Do you think 4K could be the shot of adrenalin Blu-ray needs given that a BD disc is best suited to bring ultra HD content to the home?

Blu-ray quality is already good enough. The real question is do people want to pay for content or stream it illegally? Unfortunately, many in the young generation do not want to keep and archive boxes anymore unless they are really special (tinbox, wooden box, leather box for ?example). For video games, for big franchises like Assassin Creed, gamers will buy a new title every other year. Consumers feel less strongly about DVD and Blu-ray.

How to you see Hollywood squaring the circle between the inexorable fall of high-revenue producing packaged media and the unstoppable rise of low-revenue generating online digital delivery?

To be frank, I think their margin is better with online digital delivery and they need far less human resource. They make higher margin only if they sell with special packaging. If they sell their movies only in Amaray boxes, their profit is not so high.

What is the next technology or service leap you are anticipating?

There very possibly is a market. The BD player has a solid penetration rate in many countries, allowing customers to play HD audio discs without ?investing in new equipment. BD provides a format that can deliver the high resolution audio quality desired through a stereo system in the same way that a CD does.

If you let your imagination run wild, what system, format, application aimed at delivering content to the home would you like to see implemented in 10 years time?

I think we have all ?formats ready and more and more people will be stream legally or ?illegally.

This is one of several executive interviews included in the DVD and Beyond 2015 magazine. Ask for your free copy....

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On predicting the future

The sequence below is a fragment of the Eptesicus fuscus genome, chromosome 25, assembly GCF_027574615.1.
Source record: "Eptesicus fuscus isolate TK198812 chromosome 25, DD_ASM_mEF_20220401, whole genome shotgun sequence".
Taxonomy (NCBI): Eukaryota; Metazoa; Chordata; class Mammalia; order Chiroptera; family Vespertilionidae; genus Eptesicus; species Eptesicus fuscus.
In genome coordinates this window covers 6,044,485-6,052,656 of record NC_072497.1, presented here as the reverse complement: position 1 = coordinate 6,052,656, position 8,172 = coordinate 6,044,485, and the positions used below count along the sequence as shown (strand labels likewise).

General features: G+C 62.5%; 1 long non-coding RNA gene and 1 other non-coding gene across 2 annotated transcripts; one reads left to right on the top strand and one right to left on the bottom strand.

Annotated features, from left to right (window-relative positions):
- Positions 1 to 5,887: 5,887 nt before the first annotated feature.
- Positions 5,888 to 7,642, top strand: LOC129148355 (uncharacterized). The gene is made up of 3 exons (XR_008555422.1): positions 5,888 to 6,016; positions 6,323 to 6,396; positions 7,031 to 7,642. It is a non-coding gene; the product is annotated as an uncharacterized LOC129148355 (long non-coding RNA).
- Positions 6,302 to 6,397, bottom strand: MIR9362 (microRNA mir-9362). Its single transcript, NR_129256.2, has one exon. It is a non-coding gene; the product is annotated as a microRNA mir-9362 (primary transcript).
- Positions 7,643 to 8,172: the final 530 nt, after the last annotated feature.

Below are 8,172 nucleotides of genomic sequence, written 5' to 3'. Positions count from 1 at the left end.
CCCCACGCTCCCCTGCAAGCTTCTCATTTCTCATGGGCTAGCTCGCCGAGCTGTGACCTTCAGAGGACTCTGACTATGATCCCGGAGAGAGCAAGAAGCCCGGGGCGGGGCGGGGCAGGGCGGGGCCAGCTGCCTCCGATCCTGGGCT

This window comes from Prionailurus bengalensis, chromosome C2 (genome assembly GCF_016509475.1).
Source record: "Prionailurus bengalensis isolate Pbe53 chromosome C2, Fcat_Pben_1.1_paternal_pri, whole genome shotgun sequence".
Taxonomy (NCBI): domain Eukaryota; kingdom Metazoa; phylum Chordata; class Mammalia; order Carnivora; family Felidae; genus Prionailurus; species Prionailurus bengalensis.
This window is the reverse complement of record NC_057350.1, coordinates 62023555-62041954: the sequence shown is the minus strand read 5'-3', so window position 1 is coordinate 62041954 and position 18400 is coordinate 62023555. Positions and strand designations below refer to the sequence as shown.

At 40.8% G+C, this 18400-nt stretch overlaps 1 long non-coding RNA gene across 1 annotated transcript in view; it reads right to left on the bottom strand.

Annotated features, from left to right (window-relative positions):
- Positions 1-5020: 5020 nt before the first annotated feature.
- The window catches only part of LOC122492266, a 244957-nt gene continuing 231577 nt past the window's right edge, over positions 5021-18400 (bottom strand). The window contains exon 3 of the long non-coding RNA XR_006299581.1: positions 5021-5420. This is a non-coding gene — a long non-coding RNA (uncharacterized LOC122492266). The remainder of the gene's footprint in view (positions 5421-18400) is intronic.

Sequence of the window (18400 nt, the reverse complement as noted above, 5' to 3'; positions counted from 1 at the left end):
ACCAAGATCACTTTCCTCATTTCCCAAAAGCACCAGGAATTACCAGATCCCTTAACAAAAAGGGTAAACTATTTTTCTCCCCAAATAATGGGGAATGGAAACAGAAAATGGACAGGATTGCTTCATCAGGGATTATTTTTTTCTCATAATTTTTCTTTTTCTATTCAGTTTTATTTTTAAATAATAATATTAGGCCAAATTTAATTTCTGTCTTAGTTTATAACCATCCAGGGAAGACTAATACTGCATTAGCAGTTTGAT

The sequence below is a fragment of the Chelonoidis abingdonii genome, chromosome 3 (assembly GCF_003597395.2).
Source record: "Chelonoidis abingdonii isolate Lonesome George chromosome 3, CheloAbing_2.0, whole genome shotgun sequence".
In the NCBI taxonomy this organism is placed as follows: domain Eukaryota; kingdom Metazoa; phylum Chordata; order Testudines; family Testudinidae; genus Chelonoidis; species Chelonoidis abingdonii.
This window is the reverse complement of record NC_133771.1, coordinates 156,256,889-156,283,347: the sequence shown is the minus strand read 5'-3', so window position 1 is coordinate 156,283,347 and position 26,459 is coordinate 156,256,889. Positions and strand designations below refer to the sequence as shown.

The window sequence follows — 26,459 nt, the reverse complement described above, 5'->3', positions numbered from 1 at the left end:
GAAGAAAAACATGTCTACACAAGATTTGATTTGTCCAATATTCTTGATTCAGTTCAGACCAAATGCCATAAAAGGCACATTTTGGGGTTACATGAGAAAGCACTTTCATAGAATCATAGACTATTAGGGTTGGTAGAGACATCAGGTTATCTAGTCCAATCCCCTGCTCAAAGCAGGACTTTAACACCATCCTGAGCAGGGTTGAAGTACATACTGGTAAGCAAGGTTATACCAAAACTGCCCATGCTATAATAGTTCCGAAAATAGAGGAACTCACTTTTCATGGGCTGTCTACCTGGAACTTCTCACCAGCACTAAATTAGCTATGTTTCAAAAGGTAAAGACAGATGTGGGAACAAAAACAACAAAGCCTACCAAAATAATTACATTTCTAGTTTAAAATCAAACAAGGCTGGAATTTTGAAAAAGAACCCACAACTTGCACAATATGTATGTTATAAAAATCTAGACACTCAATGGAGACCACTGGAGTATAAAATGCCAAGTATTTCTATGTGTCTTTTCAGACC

Predicting the future, let alone the future of packaged media, is a perilous exercise, and possibly counter-productive, as the exercise closes doors rather than keep them open, argues JEAN-LUC RENAUD, DVD Intelligence publisher. Consider that: Apple was left nearly for dead 15 years ago. Today, it became the world's most valuable technology company, topping Microsoft.

Le cinéma est une invention sans avenir (the cinema is an invention without any future) famously claimed the Lumière Brothers some 120 years ago. Well. The cinématographe grew into a big business, even bigger in times of economic crisis when people have little money to spend on any other business.

The advent of radio, then television, was to kill the cinema. With a plethora of digital TV channels, a huge DVD market, a wealth of online delivery options, a massive counterfeit underworld and illegal downloading on a large scale, cinema box office last year broke records!

The telephone was said to have no future when it came about. Today, 5 billion handsets are in use worldwide. People prioritize mobile phones over drinking water in many Third World countries.

No-one predicted the arrival of the iPod only one year before it broke loose in an unsuspecting market. Even fewer predicted it was going to revolutionise the economics of music distribution. Likewise, no-one saw the iPhone coming and even fewer forecast the birth of the developers' industry it ignited. And it changed the concept of mobile phone.

Make no mistake, the iPad will have a profound impact on the publishing world. It will bring new players, and smaller, perhaps more creative content creators.

And who predicted the revival of vinyl?